Many successful insurance companies will recognize the Internet's potential as a powerful marketing tool, increasing employment growth of some occupations while slowing growth of others. Growing use of the Internet might reduce costs for insurance companies, but it also could enable many clients to turn first to the Internet to get information on their policies, obtain price quotes on possible new policies, or submit claims. As insurance companies begin to offer more information and services on the Internet, employment in some occupations, such as insurance sales agents, could be adversely affected.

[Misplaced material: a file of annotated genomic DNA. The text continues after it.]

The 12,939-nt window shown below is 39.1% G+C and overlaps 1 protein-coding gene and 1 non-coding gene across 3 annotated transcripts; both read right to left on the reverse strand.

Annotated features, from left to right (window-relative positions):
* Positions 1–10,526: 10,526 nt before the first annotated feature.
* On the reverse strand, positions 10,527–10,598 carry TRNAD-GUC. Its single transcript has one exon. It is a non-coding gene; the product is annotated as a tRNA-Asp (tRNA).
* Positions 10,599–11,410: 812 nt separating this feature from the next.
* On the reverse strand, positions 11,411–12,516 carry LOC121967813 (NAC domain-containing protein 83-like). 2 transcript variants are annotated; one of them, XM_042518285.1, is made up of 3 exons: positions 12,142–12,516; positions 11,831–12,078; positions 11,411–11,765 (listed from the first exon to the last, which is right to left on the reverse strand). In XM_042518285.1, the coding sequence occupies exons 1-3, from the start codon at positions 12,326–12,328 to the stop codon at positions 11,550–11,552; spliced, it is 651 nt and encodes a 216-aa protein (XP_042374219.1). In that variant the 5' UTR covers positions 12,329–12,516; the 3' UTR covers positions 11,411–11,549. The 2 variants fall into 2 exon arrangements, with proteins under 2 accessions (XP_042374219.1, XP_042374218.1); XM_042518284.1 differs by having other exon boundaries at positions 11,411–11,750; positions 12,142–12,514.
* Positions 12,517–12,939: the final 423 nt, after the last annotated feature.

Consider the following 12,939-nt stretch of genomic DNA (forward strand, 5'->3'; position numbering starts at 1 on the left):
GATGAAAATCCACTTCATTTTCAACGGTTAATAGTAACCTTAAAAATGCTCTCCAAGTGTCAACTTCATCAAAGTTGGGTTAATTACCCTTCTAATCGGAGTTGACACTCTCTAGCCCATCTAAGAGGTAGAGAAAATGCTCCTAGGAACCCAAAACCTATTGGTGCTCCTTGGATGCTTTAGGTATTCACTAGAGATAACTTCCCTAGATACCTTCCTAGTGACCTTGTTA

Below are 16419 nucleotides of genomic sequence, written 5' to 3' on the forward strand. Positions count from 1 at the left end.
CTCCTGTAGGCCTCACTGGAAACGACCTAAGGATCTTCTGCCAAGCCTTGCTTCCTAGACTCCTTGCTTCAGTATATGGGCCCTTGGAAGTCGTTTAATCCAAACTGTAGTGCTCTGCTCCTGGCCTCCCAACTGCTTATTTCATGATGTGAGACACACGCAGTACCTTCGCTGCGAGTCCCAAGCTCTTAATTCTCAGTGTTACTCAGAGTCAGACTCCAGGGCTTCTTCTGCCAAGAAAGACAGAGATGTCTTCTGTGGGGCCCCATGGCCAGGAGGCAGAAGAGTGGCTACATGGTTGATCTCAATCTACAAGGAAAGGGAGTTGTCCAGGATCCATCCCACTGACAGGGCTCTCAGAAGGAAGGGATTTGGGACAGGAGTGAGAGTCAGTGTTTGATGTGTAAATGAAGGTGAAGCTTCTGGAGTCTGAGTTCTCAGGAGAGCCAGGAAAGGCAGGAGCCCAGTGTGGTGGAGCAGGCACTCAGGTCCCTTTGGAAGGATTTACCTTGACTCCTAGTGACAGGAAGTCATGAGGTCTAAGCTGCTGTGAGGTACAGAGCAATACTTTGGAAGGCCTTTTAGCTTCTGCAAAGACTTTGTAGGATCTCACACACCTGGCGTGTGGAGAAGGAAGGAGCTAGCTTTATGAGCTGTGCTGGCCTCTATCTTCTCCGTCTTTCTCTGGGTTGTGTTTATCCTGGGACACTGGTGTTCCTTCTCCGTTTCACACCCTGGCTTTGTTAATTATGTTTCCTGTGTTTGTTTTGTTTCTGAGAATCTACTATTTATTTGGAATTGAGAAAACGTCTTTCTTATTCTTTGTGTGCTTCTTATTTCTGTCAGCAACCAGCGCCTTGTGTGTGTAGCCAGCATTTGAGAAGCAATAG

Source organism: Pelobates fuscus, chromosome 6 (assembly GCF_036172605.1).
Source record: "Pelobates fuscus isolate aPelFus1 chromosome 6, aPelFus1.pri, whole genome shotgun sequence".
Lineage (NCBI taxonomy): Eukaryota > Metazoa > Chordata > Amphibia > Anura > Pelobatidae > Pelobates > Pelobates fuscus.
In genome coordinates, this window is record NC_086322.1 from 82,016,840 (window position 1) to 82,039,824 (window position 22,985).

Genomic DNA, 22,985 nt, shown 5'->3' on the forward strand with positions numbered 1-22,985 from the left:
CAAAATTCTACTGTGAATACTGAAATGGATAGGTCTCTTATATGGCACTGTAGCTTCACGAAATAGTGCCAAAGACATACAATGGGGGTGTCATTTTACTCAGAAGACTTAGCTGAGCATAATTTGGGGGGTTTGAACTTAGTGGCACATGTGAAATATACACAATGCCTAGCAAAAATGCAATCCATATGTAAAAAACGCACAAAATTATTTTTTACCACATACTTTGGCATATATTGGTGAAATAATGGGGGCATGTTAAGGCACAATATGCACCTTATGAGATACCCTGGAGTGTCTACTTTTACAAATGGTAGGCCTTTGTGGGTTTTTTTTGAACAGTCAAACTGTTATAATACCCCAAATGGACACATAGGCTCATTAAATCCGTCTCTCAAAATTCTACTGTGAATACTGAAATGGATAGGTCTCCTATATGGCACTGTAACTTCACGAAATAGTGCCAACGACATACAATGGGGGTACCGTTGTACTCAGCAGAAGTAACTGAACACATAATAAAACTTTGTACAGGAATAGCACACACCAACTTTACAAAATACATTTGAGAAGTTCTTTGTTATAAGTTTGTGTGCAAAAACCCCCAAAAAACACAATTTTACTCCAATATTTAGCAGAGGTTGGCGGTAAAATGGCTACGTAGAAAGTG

Productivity gains caused by the greater use of computer software will continue to limit the growth of certain jobs within the insurance industry. For example, upgrades to underwriting software have helped increase underwriter productivity. Automated underwriting quickly rates and analyzes insurance applications, reducing the need for underwriters. In addition, adoption of this technology into other segments of insurance, such as life and health and long-term care, will result in declining employment of underwriters. Workers in claims now may not have to visit the site of customers' damage; they may use satellite imagery to inspect the damage from their computers. In addition, the Internet allows insurance investigators to handle an increasing number of cases by drastically reducing the amount of time it takes them to perform background checks, limiting the additional investigators that must be hired to handle a growing workload. Also, computers have made communications easier among sales agents, adjusters, and insurance carriers—making all much more productive—by linking them directly to the databases of insurance carriers and other organizations. Furthermore, insurance carriers contain costs by increasing using customer service representatives to deal with the day-to-day processing of policies and claims.